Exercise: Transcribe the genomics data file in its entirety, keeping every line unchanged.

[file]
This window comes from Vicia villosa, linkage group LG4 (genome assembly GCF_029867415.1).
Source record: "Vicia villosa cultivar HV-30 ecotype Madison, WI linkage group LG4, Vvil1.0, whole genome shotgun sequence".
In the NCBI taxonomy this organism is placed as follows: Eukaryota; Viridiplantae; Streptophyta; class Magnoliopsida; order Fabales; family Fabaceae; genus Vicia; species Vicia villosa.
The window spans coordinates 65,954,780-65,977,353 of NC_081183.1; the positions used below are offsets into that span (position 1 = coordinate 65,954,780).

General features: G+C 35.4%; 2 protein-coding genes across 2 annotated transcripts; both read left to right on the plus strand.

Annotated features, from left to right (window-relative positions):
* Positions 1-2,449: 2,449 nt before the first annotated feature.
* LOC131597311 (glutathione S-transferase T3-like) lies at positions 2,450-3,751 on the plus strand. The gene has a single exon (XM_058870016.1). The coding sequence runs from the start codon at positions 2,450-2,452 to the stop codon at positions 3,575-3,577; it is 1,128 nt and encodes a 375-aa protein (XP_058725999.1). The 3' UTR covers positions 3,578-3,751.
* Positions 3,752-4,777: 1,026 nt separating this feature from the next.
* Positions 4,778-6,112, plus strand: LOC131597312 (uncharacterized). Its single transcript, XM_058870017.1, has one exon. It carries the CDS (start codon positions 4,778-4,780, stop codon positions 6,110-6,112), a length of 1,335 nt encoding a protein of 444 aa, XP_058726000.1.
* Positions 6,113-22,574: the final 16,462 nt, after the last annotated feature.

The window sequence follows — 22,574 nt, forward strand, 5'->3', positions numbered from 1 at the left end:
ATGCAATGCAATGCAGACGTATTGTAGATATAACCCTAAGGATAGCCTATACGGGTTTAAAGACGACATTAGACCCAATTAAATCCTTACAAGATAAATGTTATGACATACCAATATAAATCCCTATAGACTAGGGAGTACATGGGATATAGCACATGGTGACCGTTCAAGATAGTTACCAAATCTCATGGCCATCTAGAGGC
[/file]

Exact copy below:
This window comes from Vicia villosa, linkage group LG4 (genome assembly GCF_029867415.1).
Source record: "Vicia villosa cultivar HV-30 ecotype Madison, WI linkage group LG4, Vvil1.0, whole genome shotgun sequence".
In the NCBI taxonomy this organism is placed as follows: Eukaryota; Viridiplantae; Streptophyta; class Magnoliopsida; order Fabales; family Fabaceae; genus Vicia; species Vicia villosa.
The window spans coordinates 65,954,780-65,977,353 of NC_081183.1; the positions used below are offsets into that span (position 1 = coordinate 65,954,780).

General features: G+C 35.4%; 2 protein-coding genes across 2 annotated transcripts; both read left to right on the plus strand.

Annotated features, from left to right (window-relative positions):
* Positions 1-2,449: 2,449 nt before the first annotated feature.
* LOC131597311 (glutathione S-transferase T3-like) lies at positions 2,450-3,751 on the plus strand. The gene has a single exon (XM_058870016.1). The coding sequence runs from the start codon at positions 2,450-2,452 to the stop codon at positions 3,575-3,577; it is 1,128 nt and encodes a 375-aa protein (XP_058725999.1). The 3' UTR covers positions 3,578-3,751.
* Positions 3,752-4,777: 1,026 nt separating this feature from the next.
* Positions 4,778-6,112, plus strand: LOC131597312 (uncharacterized). Its single transcript, XM_058870017.1, has one exon. It carries the CDS (start codon positions 4,778-4,780, stop codon positions 6,110-6,112), a length of 1,335 nt encoding a protein of 444 aa, XP_058726000.1.
* Positions 6,113-22,574: the final 16,462 nt, after the last annotated feature.

The window sequence follows — 22,574 nt, forward strand, 5'->3', positions numbered from 1 at the left end:
ATGCAATGCAATGCAGACGTATTGTAGATATAACCCTAAGGATAGCCTATACGGGTTTAAAGACGACATTAGACCCAATTAAATCCTTACAAGATAAATGTTATGACATACCAATATAAATCCCTATAGACTAGGGAGTACATGGGATATAGCACATGGTGACCGTTCAAGATAGTTACCAAATCTCATGGCCATCTAGAGGC